-Shiva's phallus in spiritual form, often placed within a yoni (vagina) - everywhere. So are the cows. Long-lashed, meditative, obese, big, small, they wander the streets lasciviously, nibbling on cauliflowers and garbage. Sadhus, India's holy men who have renounced all worldly possessions, wander the streets with them in their orange robes, clank their collection bowls and rub their long beards pensively. 'Ram Ram', I greet them, until I am solemnly informed by my yoga teacher that the pronunciation is 'Raaam', not 'Ram' - so far, I have been offering them Rum, apparently. The tourists are everywhere, too, and consequently, there are German bakeries, pizza, pasta and lasagne. Sorting the wheat from the chaff is quite a task here. The only way to go, other than through recommendation, is by intuition.
A few days ago, I am asked into the home of an Indian family. The house consists of little more than a brick shed,
with a big heart-shaped mirror on one wall. There are five delightful young girls, and a mother: the father, a tailor, is at work, and three other sisters have been married off, and one brother is in Delhi. They offer me tea and apologize that there is no milk. Despite the family's obvious poverty, the girls look well-fed, content, happy and clean. They all inspect my garnet jewellery and play with my hair. 'You marriage?' they ask curiously. No, I shake my head. 'How old are you?' '35'. They look confused. 35 and unmarried? That's clearly not on. They debate for a moment with each other. One of the girls rushes into the back room and emerges with a bottle of purple nail varnish. They grab my hands, and to my horror, begin to paint my nails. 'This will help you find a husband', they seem to say.
Life in Rishikesh is good. Although I've only been here for a little while, I've met some very interesting people and feel very much at home here. I spend my days practising yoga for three hours daily, meditating by the Ganges, attending puja
(Hindu worship) and fire ceremonies, meeting strange pot-bellied gurus that remind me of Father Christmas, getting ayurvedic massages, riding on the back of motorbikes, volunteering in a children's home for an hour a day (where I realised today, to my embarrassment, that I can't do simple division!), and sometimes, playing percussion and singing religious songs with a gang of elderly sadhus in a small temple. Rishikesh is the sort of place where you can do as little or as much as you feel like. The activities and sights are there if you want them, but it's just as easy to get away from it all.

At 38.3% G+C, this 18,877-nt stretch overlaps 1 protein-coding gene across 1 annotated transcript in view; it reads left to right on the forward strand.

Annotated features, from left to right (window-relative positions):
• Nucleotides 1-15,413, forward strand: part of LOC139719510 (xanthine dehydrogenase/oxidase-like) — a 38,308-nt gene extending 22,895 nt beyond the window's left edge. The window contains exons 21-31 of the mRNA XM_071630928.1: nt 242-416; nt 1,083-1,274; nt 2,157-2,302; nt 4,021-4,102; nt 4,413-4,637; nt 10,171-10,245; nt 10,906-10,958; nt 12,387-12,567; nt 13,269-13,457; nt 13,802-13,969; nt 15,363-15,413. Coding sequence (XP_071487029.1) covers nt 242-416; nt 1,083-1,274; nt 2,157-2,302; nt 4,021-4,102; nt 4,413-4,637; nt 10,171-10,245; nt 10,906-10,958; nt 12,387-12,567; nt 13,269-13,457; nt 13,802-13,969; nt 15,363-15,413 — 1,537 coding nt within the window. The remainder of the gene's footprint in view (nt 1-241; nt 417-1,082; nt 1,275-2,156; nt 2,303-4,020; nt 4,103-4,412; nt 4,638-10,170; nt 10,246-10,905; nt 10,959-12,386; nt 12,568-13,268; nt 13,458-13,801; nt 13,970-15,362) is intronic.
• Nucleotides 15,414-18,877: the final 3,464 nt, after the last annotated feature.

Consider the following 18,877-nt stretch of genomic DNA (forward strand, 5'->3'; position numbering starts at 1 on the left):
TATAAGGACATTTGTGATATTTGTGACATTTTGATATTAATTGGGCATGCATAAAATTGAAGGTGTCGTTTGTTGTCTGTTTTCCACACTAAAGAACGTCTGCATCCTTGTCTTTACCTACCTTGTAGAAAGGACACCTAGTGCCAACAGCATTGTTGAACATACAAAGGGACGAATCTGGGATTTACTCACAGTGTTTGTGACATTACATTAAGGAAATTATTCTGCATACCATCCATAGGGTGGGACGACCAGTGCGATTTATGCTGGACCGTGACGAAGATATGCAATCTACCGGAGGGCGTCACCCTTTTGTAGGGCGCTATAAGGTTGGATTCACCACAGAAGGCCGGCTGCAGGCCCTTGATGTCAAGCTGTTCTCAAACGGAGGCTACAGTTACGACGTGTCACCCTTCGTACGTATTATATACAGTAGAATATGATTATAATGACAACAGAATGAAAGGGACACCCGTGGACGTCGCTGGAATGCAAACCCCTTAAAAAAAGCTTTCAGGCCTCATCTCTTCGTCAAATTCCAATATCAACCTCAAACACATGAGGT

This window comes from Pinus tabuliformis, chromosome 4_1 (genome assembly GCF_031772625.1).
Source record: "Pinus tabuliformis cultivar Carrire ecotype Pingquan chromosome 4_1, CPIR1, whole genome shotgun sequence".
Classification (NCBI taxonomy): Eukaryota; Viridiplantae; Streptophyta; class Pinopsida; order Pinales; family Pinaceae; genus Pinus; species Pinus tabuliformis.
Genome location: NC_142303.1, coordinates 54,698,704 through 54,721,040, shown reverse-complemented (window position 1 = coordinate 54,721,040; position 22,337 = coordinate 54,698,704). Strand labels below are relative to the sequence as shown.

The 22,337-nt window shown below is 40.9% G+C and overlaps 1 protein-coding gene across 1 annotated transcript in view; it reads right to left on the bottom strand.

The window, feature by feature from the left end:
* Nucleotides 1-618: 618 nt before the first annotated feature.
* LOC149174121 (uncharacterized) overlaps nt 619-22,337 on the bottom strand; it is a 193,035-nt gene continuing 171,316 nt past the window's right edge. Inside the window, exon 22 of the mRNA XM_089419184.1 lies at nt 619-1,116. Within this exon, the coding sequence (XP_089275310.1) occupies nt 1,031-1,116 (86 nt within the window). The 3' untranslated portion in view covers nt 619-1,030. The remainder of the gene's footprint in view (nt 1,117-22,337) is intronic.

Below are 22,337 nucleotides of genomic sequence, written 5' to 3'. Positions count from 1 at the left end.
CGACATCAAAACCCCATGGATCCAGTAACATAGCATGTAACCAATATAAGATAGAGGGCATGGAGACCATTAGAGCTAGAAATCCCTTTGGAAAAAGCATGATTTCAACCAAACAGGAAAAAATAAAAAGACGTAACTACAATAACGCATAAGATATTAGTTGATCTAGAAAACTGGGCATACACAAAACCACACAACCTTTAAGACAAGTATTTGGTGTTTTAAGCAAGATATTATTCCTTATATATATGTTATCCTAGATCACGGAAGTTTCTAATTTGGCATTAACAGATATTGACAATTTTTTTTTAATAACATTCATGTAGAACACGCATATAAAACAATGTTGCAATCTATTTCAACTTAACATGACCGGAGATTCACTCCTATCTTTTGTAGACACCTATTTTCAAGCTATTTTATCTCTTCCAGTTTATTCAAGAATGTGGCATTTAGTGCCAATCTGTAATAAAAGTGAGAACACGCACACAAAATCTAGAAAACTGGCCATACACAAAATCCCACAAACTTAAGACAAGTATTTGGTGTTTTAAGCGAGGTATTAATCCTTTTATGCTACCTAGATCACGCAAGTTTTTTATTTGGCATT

I am not tempted to move around much for the moment: staying in one place and getting some sort of routine after all this travelling feels good. There is no season here until mid-February, which is when the backpackers start rolling in, and by that time I aim to be tucked away in an ashram. I found a nice one with good vibes and lovely gardens down the road, and plan to retreat there for a month or so. It's all 5 am starts, twice daily yoga and meditation sessions and lectures, but I think it will be good to get away from all of the distractions and do some inward journeying again, after the extensive outward travelling of recent months. Time to digest, process, focus, be still and dream the future, perhaps. People ask me all the time how long I will be travelling for, when I am going back to England, where I'll be going next. The answer is: I have absolutely no idea. Sometimes that feels extremely liberating, and sometimes, depending on my mood, it feels scary. I am still dangling in the unknown, but I also have the feeling that there is some kind of invisible plan that will lead me exactly where I need to be. My visa runs out in late June, so I might well remain in India until then. Right now, I have the luxury of following the moment, the impulses, the signs, omens and messages. My quest here is to develop and deepen my yoga and tantric practice, so I am following up some of those leads. To read more about my journey in India, my book 'Meeting Shiva - Falling and Rising in Love in the Indian Himalayas' is available via Changemakers Books from 30 August 2013. Read the first few pages on Amazon UK and Amazon US !